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Dad loved trivia.

I thought he would love my new Trivial Pursuit game.

He didn’t.

Remembering Dad: He Loved Trivia, But Not Trivial Pursuit

The most difficult speech I ever gave was Dad’s eulogy. He told me he wanted me to do it shortly after learning he had cancer on the night the funeral director came over so he could get his and Mom’s arrangements out of the way. He wanted it to be light, and he wanted it to be about him.

Many of the people in attendance were people that grew up in our neighborhood who were my and my siblings’ close friends.

From the lectern, I asked "How many people here remember how much he loved trivia?" A lot of hands went up, including all of the people who were our childhood friends.

"Okay, hold one finger up," was my instruction.

It brought out some laughter because that was a game he would often play with all of us around the dining room table.

Dad loved playing this game with us, and a common source of the trivia was whatever we were studying in school. It then had the added benefit of making sure we knew what our teachers were trying to teach us. It was his creative way of helping us with homework without watching over our shoulder to make certain we were learning what we were being taught.

It wasn’t always schoolwork trivia, though. It also wasn’t always serious. To wit: he might ask "If I had six candy bars, and you asked me for two of them, how many would I have left?" The answer "four" might be followed with "No, I would have six because I am not giving up any of my candy bars." The next time he asked it, and someone, say Kathy, was wise enough to say "six," he might follow that up with "No, I would have three because I would give you one, Janice one, and Cindy one."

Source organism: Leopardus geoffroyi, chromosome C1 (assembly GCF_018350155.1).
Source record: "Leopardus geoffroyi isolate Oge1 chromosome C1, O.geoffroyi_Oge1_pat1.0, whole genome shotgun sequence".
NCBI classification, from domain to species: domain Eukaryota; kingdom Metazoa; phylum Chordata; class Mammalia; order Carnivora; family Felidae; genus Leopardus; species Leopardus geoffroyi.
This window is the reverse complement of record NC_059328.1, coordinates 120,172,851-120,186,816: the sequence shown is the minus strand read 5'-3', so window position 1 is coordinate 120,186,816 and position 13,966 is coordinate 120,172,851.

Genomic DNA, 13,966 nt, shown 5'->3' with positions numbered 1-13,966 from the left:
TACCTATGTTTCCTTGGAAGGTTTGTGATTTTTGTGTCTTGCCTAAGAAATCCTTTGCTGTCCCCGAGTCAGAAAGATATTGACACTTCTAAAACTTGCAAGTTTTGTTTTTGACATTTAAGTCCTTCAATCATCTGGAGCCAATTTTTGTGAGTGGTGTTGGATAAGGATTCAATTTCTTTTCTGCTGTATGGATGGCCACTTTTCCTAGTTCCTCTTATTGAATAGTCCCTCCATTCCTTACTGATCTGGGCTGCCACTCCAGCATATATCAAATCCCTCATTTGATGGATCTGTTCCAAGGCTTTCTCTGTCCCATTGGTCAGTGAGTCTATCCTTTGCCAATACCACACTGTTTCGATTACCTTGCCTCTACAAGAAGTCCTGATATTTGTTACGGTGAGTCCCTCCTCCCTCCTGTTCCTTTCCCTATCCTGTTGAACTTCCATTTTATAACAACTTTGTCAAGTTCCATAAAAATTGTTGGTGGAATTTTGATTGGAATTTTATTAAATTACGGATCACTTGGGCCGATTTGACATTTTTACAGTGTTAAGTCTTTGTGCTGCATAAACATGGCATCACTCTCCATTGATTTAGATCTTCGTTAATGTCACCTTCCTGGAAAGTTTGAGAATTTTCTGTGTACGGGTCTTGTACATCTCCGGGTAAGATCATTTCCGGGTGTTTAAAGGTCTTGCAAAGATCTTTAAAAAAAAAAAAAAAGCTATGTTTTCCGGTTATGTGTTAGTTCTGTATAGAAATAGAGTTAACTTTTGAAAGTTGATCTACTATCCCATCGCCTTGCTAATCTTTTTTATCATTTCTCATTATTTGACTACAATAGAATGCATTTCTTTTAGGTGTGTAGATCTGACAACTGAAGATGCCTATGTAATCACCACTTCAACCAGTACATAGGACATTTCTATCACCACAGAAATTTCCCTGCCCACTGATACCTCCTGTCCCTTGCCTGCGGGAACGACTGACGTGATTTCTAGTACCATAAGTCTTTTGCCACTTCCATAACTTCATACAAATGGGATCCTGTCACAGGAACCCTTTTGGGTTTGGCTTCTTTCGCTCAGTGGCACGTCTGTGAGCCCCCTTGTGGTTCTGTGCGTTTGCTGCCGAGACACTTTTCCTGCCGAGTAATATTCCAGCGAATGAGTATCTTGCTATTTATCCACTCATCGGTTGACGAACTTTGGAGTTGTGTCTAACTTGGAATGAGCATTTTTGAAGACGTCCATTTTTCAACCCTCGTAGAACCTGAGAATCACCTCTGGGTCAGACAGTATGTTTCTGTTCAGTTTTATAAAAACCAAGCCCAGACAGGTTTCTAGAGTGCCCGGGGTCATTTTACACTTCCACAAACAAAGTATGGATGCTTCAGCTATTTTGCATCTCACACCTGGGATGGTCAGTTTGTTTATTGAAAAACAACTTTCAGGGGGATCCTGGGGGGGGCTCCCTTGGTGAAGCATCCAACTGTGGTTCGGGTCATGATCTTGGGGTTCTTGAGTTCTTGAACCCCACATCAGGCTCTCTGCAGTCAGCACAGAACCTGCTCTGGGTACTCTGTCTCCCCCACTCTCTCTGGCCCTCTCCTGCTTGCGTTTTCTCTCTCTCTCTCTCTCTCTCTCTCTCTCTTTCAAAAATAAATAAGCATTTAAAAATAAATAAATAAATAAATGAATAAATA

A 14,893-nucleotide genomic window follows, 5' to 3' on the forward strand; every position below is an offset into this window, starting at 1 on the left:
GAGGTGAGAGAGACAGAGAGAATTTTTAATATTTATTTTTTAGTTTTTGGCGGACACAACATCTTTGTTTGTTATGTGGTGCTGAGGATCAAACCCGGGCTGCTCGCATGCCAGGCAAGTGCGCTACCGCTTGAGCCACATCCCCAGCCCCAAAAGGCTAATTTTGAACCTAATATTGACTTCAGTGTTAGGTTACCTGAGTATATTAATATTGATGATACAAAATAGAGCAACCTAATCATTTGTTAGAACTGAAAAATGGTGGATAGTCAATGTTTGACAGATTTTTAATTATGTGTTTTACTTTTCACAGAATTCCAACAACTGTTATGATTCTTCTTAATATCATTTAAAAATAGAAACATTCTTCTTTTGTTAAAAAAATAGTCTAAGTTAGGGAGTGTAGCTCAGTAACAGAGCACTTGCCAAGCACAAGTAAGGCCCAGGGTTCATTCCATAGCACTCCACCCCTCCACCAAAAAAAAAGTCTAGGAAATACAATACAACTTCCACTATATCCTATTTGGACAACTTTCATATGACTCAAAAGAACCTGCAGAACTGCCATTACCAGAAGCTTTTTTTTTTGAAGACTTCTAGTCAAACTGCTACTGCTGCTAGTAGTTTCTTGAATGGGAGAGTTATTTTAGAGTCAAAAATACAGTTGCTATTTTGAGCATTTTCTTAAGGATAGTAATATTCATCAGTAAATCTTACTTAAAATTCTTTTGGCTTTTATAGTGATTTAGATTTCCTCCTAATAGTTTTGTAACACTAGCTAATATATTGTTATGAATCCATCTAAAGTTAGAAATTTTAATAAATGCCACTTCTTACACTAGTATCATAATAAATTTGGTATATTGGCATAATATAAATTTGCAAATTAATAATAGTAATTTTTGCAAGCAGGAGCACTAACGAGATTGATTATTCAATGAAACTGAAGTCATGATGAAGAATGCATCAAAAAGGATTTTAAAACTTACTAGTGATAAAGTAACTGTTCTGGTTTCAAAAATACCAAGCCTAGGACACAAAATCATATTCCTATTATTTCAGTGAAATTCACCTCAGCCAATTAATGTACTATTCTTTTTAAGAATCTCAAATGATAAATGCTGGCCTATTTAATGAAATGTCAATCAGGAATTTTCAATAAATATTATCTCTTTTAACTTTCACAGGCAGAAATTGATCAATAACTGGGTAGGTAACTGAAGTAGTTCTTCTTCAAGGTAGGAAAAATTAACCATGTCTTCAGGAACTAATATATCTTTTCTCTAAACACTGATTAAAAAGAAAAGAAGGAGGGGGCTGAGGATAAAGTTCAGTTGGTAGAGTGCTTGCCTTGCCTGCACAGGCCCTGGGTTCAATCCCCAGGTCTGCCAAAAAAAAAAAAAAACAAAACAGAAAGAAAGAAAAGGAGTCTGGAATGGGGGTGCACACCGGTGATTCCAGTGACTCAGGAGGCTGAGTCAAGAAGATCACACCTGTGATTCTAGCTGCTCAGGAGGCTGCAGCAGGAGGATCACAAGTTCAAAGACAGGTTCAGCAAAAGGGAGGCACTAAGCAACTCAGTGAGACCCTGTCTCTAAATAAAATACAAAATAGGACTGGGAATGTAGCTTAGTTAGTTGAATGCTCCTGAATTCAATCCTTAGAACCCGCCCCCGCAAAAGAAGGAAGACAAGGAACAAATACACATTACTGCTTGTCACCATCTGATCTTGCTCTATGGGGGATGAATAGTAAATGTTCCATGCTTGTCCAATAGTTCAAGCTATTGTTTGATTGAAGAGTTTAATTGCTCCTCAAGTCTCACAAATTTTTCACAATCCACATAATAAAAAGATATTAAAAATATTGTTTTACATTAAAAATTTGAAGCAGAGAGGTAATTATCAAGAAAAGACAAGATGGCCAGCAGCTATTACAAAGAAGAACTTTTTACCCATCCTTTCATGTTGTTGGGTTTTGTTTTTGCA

I do not know for certain what our friends might remember most about Dad, but it would be a good bet that it would be playing his trivia game at the dining room table.

The game Trivial Pursuit came out when I was a young man, and Laura bought it for me as a gift. The first place I took it was to Dad’s house. I knew he would love it since he loved trivia so much, and I, too, had acquired a love for it from him. This would be fun for both of us!

We were in his garage. We didn’t set up the game, but, rather, just pulled cards and took turns asking and answering questions.

He thought I was trying to pull one over on him when he asked me "Who was the shortest President?" Of course, that was James Madison, which I knew because of all topics in trivia, Presidential trivia is one of my favorites.

With a suspicious and serious look in his eyes, he said, "Okay, then answer this one. Who painted Starry Starry Night?"

I almost didn’t want to answer Vincent van Gogh, but I did.

He returned the card to the box and told me he didn’t want to play any longer since I had studied all the cards for the answers. I tried explaining to him that the only reason I knew that answer was because Don McLean’s song about the artist, Vincent, includes the lyrics "Starry, Starry Night."

He wasn’t buying it.

He would continue to play his trivia game with us for the rest of his life, but he never again played Trivial Pursuit.

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